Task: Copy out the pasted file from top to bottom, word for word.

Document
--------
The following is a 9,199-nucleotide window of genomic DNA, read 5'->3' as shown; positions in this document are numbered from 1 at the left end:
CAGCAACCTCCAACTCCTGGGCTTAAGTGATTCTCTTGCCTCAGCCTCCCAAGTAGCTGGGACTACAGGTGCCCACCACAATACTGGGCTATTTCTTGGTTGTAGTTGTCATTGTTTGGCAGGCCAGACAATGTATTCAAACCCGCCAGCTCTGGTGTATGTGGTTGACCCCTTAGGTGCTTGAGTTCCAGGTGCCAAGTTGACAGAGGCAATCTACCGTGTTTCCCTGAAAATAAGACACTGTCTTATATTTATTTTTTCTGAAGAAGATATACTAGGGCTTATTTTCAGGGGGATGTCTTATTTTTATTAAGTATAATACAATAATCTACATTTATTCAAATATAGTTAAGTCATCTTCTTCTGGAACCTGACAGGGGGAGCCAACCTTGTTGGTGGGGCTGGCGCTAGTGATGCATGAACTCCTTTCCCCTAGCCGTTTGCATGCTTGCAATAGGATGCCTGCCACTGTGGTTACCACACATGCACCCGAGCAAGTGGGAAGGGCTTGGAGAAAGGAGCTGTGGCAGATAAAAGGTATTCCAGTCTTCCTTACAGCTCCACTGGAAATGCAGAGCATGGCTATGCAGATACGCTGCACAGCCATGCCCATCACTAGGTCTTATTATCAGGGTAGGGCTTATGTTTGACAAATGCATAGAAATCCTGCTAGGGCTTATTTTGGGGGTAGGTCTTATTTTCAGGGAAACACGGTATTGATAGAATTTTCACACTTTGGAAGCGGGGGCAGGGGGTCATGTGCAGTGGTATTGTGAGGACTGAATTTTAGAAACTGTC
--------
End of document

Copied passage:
The following is a 9,199-nucleotide window of genomic DNA, read 5'->3' as shown; positions in this document are numbered from 1 at the left end:
CAGCAACCTCCAACTCCTGGGCTTAAGTGATTCTCTTGCCTCAGCCTCCCAAGTAGCTGGGACTACAGGTGCCCACCACAATACTGGGCTATTTCTTGGTTGTAGTTGTCATTGTTTGGCAGGCCAGACAATGTATTCAAACCCGCCAGCTCTGGTGTATGTGGTTGACCCCTTAGGTGCTTGAGTTCCAGGTGCCAAGTTGACAGAGGCAATCTACCGTGTTTCCCTGAAAATAAGACACTGTCTTATATTTATTTTTTCTGAAGAAGATATACTAGGGCTTATTTTCAGGGGGATGTCTTATTTTTATTAAGTATAATACAATAATCTACATTTATTCAAATATAGTTAAGTCATCTTCTTCTGGAACCTGACAGGGGGAGCCAACCTTGTTGGTGGGGCTGGCGCTAGTGATGCATGAACTCCTTTCCCCTAGCCGTTTGCATGCTTGCAATAGGATGCCTGCCACTGTGGTTACCACACATGCACCCGAGCAAGTGGGAAGGGCTTGGAGAAAGGAGCTGTGGCAGATAAAAGGTATTCCAGTCTTCCTTACAGCTCCACTGGAAATGCAGAGCATGGCTATGCAGATACGCTGCACAGCCATGCCCATCACTAGGTCTTATTATCAGGGTAGGGCTTATGTTTGACAAATGCATAGAAATCCTGCTAGGGCTTATTTTGGGGGTAGGTCTTATTTTCAGGGAAACACGGTATTGATAGAATTTTCACACTTTGGAAGCGGGGGCAGGGGGTCATGTGCAGTGGTATTGTGAGGACTGAATTTTAGAAACTGTC